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Price Tag of Official Time Spent on Union Activities Grows Price Tag of Official Time Spent on Union Activities Grows

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Price Tag of Official Time Spent on Union Activities Grows

The cost of official time used by federal employees participating in union activities increased nearly 7 percent between fiscal 2008 and fiscal 2009, according to a new report from the Office of Personnel Management.

The report, the subject of a Wednesday hearing on Capitol Hill, found that federal employees spent nearly 3 million hours of official time on union activities in 2009 at a cost of $129 million to taxpayers, an increase of $8 million from fiscal 2008. The number of official time hours used per bargaining unit employee on union matters during fiscal 2009, however, decreased slightly from fiscal 2008. "Official time costs represented less than two-tenths of 1 percent of the civilian personnel budget for federal civil service bargaining unit employees," Timothy Curry, deputy associate director of partnership and labor relations at OPM, testified before the House Oversight and Government Reform Subcommittee on the Federal Workforce, Postal Service and Labor Policy.


"The dollars spent on official time are minuscule compared to the money saved by having a mechanism in place to resolve disputes in a nonadversarial way and promote cooperative labor-management efforts to increase productivity, improve customer service and reduce the costs of doing business," National Treasury Employees Union President Colleen Kelley said in submitted testimony.

The 1978 Civil Service Reform Act requires federal employee unions to provide representation for all employees in their collective bargaining units, even those who do not pay union dues; as part of that arrangement the law allows union representatives and agencies to bargain during official work hours. Legal activities include participating in labor-management workshops, negotiating contracts and other collective bargaining agreements, and representing employees in grievances and disciplinary actions. Employees cannot use official time for internal union business, including solicitation of new members or partisan political activity.

OPM found most official time in 2009 was spent on "general labor management," which is defined broadly, and the second largest amount was spent on dispute resolution. Lawmakers and witnesses on Wednesday debated whether official time is used properly, and whether the government should pay for it.


"At at time when our economy is in a recession and budget deficits are at staggering record levels, efficiency is imperative," said subcommittee Chairman Dennis Ross, R-Fla. "Taxpayers should not have to continue footing the bill for union welfare, particularly when little evidence exists that official time is improving government productivity."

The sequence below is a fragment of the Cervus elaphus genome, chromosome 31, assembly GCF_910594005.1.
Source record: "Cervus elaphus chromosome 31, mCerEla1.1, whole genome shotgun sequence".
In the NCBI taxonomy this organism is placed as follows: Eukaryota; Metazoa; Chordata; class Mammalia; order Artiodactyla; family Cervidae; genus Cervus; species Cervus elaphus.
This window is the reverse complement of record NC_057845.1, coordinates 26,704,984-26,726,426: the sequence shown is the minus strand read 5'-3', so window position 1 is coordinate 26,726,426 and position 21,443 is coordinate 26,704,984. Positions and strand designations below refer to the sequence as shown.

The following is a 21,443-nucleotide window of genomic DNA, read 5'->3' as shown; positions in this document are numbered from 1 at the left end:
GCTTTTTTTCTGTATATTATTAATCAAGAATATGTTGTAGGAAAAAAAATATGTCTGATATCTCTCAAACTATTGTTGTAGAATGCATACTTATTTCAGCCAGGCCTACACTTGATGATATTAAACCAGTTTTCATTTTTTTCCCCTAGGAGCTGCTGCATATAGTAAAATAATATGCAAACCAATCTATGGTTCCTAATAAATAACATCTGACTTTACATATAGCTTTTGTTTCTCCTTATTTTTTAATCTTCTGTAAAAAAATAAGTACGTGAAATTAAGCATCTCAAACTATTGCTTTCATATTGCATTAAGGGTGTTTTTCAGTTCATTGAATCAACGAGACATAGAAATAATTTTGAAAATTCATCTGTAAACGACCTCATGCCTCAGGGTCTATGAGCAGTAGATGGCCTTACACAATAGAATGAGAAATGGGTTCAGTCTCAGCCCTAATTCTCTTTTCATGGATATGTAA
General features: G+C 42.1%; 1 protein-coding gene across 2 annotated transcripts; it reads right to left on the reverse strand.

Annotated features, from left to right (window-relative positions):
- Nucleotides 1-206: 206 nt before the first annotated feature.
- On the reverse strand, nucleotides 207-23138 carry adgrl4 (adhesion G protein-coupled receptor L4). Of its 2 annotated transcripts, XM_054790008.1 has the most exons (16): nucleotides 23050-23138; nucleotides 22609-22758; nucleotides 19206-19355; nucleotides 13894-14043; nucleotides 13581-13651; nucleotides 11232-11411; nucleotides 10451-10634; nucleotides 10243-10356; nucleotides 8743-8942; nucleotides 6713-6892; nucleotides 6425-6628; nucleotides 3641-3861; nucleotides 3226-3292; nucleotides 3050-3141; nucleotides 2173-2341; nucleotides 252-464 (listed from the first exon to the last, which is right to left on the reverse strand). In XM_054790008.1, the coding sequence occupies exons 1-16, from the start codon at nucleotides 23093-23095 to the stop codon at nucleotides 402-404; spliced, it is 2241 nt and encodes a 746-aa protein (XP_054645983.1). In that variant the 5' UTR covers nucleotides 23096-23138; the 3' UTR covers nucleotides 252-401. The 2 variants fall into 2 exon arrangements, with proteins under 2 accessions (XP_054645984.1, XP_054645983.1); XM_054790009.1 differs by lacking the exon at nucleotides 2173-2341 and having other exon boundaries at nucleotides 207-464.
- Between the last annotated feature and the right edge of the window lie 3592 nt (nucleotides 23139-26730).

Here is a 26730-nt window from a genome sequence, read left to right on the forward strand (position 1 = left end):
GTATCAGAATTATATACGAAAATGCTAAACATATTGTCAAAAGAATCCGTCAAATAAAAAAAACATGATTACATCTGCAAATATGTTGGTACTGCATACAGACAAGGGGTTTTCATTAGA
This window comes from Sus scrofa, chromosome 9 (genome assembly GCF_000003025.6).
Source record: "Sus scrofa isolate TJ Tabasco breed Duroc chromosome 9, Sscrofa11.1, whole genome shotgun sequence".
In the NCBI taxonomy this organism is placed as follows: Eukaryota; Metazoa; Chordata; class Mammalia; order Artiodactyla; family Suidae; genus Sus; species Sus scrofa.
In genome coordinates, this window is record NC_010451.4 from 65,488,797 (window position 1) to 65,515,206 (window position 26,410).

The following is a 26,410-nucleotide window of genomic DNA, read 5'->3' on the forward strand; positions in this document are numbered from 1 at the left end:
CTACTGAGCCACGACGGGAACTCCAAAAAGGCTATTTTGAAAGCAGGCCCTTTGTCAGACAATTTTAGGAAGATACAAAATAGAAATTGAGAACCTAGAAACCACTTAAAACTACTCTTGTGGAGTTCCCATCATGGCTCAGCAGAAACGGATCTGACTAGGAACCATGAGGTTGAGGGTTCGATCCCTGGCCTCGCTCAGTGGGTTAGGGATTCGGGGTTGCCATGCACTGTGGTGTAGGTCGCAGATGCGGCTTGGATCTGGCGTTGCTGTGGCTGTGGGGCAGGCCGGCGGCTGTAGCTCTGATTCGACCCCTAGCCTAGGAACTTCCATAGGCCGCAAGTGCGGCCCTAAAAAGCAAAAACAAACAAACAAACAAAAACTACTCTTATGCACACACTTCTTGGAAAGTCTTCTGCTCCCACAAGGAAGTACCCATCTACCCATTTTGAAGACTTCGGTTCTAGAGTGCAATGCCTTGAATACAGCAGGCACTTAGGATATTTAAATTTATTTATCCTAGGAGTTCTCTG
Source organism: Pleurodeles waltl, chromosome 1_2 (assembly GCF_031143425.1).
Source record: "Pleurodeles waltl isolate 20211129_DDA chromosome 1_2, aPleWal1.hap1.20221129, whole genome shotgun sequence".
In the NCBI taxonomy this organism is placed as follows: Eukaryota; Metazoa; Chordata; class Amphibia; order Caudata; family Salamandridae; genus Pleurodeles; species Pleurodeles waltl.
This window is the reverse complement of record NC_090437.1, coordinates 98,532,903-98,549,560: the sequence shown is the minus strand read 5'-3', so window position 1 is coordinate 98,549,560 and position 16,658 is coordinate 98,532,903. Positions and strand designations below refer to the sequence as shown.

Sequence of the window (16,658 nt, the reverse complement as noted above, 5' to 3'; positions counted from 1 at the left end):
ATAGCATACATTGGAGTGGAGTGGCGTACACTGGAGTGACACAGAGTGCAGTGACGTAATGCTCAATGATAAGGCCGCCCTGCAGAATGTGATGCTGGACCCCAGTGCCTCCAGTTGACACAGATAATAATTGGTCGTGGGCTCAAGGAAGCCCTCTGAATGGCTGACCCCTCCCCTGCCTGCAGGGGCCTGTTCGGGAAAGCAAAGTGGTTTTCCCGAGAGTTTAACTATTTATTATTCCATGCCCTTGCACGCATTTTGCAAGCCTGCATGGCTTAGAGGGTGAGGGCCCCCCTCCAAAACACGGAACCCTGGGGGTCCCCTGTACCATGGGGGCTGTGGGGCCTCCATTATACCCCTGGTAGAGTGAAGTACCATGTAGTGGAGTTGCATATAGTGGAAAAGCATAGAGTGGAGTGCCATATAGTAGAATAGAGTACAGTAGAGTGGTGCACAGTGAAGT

Rep. Phil Gingrey, R-Ga., who testified at the hearing, has introduced a bill (H.R. 122) that would limit the circumstances in which employees can use official time. "Taxpayers pay for absolutely no official productivity on their own behalf while federal employees use official time," he said.

Part of the problem stems from inconsistent reporting. Although employees have used official time for certain union activities for decades, OPM has published reports tracking hours and costs regularly only since fiscal 2002. OPM has worked with agencies to collect the data, but the fiscal 2009 data was just released earlier this month after congressional requests. Curry said the fiscal 2010 report would be available by the end of the year. Ross plans to introduce a bill that would require OPM to submit an annual report on official time no later than March of each calendar year.

"The federal government does little to hold unions accountable for how they use the official time that taxpayers give them," said James Sherk, senior policy analyst in labor economics at the Heritage Foundation.


Union representatives and Democratic lawmakers defended the use of official time as an efficient way to work with management to improve the federal workplace and protect employees who file grievances. "Employee representatives and managers have used official time to transform the labor-management relationship from an adversarial standoff into a robust alliance," American Federation of Government Employees President John Gage said. He added that official time is tracked and approved at managers' discretion. "It's on an issue-by-issue basis," he said.

Rep. Stephen Lynch, D-Mass., echoed Gage, noting that federal managers retain "exclusive authority" over official time requests. "I talk to federal managers all the time," he said. "This issue never comes up. Never."

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